On the other hand, DeMello, founder of Wall Street Games Inc. (WSG), a marketer of national stock-market competitions, has struggled with at least one thing common to every company founder who sets out, as most do, utterly alone: an exposed and very vulnerable sense of self. "This is a way of life," DeMello explains, echoing countless others. "It's not a job, it's not a career, it's a way of life. I started a business for the sense of accomplishment, period." Trouble is, that sense of accomplishment takes a while to happen. And the lack of it can destroy confidence, summon doubt, and breed a paralysis no founder can afford.
"I came out of an environment with phones ringing a zillion times a day," says DeMello, who spent four years at Kidder, Peabody & Co. and two at L. F. Rothschild. "I believed if I reached for more, the rewards would be there, right then. I felt pretty confident of my skills."
He knew that new challenges -- marketing, accounting, advertising -- would tax that confidence. As difficult, though, was keeping his emotional balance without the support of a workplace. No more helpful, motivating colleagues; no more affirmations of personal worth from above (promotions, bonuses, commendations in the company newsletter); toughest of all, no more perspective of the sort you have when a job is something you do only at the office.
"When I started Wall Street Games, that was the loneliest period of my entire life. Those months I worked at home, I used to attack my wife in the driveway when she'd pull in, because I needed some form of companionship. Plus, you're focusing on something no one can truly appreciate. It's one of the scariest things in the world to sit there with an empty yellow legal pad and understand that nothing's going to happen unless I initiate it, so what in God's name do I do now?"
That vulnerability kept him from asking for help. "You don't want to try out your ideas on everyone, because you don't want a lot of people to say, 'This is crazy.' You're going through so much self-doubt as it is, you don't need anyone else's. You end up waiting until the idea is totally together before you start presenting it. I think you've got to go through that stage, but it's tough."
When outside investors paid $500,000 for a 20% stake, WSG moved into the marketplace. DeMello added managers and a flock of part-time student workers to staff the telephones over which customers buy and sell mock stock. As the personnel and infrastructure grew and changed -- there are now 10 full-time and 125 part-time employees -- so did the way the world dealt with DeMello. He started to become a star again.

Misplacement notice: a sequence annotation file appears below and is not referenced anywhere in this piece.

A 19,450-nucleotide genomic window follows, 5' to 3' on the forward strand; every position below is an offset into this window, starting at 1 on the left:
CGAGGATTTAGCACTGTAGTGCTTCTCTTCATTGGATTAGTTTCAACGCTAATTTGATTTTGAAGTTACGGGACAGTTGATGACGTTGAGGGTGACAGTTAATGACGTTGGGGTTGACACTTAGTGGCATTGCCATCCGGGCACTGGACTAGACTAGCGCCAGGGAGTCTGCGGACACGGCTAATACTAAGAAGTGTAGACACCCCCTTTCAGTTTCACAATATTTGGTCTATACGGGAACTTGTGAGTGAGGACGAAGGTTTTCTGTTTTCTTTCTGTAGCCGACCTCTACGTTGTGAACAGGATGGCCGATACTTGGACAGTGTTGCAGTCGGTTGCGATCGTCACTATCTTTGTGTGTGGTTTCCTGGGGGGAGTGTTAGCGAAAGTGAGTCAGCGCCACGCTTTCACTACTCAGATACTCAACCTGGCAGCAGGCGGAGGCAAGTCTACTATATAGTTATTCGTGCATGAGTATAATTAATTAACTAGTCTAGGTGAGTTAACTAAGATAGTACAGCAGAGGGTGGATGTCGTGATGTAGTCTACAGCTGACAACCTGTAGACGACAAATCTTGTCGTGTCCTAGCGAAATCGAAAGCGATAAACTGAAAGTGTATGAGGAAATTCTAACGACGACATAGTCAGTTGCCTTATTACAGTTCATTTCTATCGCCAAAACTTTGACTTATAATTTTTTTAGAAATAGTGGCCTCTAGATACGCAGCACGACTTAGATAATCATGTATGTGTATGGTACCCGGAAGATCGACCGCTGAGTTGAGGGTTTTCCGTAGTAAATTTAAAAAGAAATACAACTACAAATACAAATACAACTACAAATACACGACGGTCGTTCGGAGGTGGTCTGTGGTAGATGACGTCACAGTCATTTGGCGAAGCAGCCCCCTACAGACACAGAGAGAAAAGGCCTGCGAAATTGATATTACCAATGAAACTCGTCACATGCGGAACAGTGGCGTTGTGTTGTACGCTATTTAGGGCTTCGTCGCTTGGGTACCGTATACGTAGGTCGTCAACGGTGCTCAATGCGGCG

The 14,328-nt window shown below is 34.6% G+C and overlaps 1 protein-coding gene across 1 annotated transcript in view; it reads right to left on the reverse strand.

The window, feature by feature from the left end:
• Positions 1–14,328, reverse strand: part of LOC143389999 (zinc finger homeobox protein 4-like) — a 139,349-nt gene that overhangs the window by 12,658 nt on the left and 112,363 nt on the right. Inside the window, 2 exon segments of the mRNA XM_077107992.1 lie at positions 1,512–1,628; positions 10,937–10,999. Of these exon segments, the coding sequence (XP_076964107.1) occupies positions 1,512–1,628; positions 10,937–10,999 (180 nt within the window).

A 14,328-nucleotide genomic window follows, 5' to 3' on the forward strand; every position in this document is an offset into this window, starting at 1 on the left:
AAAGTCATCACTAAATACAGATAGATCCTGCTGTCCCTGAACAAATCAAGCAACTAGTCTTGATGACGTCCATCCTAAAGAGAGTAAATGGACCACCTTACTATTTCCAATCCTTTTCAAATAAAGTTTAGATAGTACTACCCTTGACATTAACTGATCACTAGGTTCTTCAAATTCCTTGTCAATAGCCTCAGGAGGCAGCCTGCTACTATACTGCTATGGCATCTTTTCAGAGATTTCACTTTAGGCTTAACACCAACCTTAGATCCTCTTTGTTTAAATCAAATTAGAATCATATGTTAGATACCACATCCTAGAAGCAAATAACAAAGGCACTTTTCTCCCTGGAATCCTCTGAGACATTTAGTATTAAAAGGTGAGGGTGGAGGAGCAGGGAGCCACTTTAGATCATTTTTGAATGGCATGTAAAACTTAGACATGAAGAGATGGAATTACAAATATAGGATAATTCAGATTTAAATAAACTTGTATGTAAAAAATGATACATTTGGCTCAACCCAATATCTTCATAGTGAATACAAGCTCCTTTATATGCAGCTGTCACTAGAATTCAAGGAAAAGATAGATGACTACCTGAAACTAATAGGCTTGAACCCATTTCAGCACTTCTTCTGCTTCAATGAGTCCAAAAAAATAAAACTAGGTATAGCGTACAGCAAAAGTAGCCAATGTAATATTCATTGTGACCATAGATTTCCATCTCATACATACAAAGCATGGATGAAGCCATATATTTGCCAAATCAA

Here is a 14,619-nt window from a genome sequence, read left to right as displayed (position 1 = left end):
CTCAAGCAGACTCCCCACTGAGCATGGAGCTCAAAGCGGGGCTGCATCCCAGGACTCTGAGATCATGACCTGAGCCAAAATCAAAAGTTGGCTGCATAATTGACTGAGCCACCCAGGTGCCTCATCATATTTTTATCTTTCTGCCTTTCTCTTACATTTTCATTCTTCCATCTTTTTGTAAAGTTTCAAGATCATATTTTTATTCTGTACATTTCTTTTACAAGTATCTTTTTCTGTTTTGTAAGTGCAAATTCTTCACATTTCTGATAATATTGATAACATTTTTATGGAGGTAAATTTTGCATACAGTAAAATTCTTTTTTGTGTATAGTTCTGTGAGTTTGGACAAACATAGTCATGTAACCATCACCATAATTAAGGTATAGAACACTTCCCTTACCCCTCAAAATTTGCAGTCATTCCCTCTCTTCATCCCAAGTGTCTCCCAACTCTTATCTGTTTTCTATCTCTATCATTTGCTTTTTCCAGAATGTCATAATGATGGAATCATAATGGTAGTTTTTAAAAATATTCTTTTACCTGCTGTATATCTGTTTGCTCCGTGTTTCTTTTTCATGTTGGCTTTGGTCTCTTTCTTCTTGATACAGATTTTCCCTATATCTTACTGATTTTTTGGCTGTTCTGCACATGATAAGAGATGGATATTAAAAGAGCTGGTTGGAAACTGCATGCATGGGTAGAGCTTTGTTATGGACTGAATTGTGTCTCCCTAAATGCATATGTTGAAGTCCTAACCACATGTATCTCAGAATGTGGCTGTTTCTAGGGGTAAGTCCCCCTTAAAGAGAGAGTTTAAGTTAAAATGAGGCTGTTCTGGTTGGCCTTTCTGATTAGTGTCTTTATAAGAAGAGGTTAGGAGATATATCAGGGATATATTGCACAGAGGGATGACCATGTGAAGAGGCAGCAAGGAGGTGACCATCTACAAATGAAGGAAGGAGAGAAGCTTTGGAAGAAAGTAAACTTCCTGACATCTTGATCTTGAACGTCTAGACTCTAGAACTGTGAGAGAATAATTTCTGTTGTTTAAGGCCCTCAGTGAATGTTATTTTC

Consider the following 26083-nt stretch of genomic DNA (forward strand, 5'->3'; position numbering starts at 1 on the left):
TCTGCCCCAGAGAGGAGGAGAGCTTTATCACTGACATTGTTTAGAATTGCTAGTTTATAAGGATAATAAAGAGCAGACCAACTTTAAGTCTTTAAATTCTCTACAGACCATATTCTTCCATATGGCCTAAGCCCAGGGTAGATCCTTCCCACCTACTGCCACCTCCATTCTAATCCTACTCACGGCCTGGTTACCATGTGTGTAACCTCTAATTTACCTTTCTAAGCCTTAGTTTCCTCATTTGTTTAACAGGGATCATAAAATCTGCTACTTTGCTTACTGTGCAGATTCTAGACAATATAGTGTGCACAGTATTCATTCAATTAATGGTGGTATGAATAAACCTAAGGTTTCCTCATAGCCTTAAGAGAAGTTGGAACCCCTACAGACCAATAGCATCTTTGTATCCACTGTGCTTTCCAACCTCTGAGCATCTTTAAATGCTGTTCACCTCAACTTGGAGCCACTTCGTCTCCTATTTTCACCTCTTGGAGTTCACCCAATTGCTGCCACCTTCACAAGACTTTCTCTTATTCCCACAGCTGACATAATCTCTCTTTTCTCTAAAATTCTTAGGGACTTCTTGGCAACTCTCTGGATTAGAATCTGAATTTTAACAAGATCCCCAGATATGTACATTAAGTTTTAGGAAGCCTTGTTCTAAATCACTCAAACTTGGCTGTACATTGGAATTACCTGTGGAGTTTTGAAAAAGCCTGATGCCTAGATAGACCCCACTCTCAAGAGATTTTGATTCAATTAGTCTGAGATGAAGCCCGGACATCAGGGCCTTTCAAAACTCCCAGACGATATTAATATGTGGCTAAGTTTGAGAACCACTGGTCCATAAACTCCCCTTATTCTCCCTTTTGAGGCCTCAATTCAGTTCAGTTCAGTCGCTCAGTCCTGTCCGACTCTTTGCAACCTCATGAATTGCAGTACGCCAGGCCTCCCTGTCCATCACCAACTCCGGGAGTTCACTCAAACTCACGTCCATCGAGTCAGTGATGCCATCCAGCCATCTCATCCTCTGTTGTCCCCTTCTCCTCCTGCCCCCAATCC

"Perceptions are funny. In the office, new students will ask someone, 'Can I meet Tim?' And it's like, 'Yeah, you'll probably meet him next to the urinal.' But I used to think that way, too. We paint people to be bigger than life."
To maintain balance, DeMello says he "revisits the vision constantly" and doesn't look back on past victories -- or even perceptions of victories. "I read the Inc. story only once. I remember saying to people, 'It doesn't mean anything.' Hopefully it gives you a little boost of self-esteem, and you use it in your business if you can, but you go on."
Still, DeMello no longer feels like just another stockbroker. "I know how much work it was to get where I am -- and I don't mean I think I'm at the top; as soon as I say something like that I'll crash in two seconds. But I feel I've done something that isn't that simple."
TRUTH AND CONSEQUENCES: WHAT THE EXPERTS KNEW
Sometimes, a critic is a founder's best friend
We called them The Experts, or commentators; one start-up chief executive sniffed that they were simply pontificators. Whatever the tag, each one's assignment was the same: read our start-up story and say what you think.
Our aim, of course, was to counterbalance the superheated plans of the founders we profiled (most of whom made seductively convincing cases for their companies) and to tell readers The Rest of the Story. The commentators pulled back the curtain a little, pointing out oversights, faulty logic, or calculations that raised positive thinking to an article of faith. And it's no wonder they weren't always popular. Whether competitors, academics, financiers knowledgeable about the industry, operators of similar businesses, potential customers, or editors of trade journals, the experts dumped hard reality all over somebody's dream.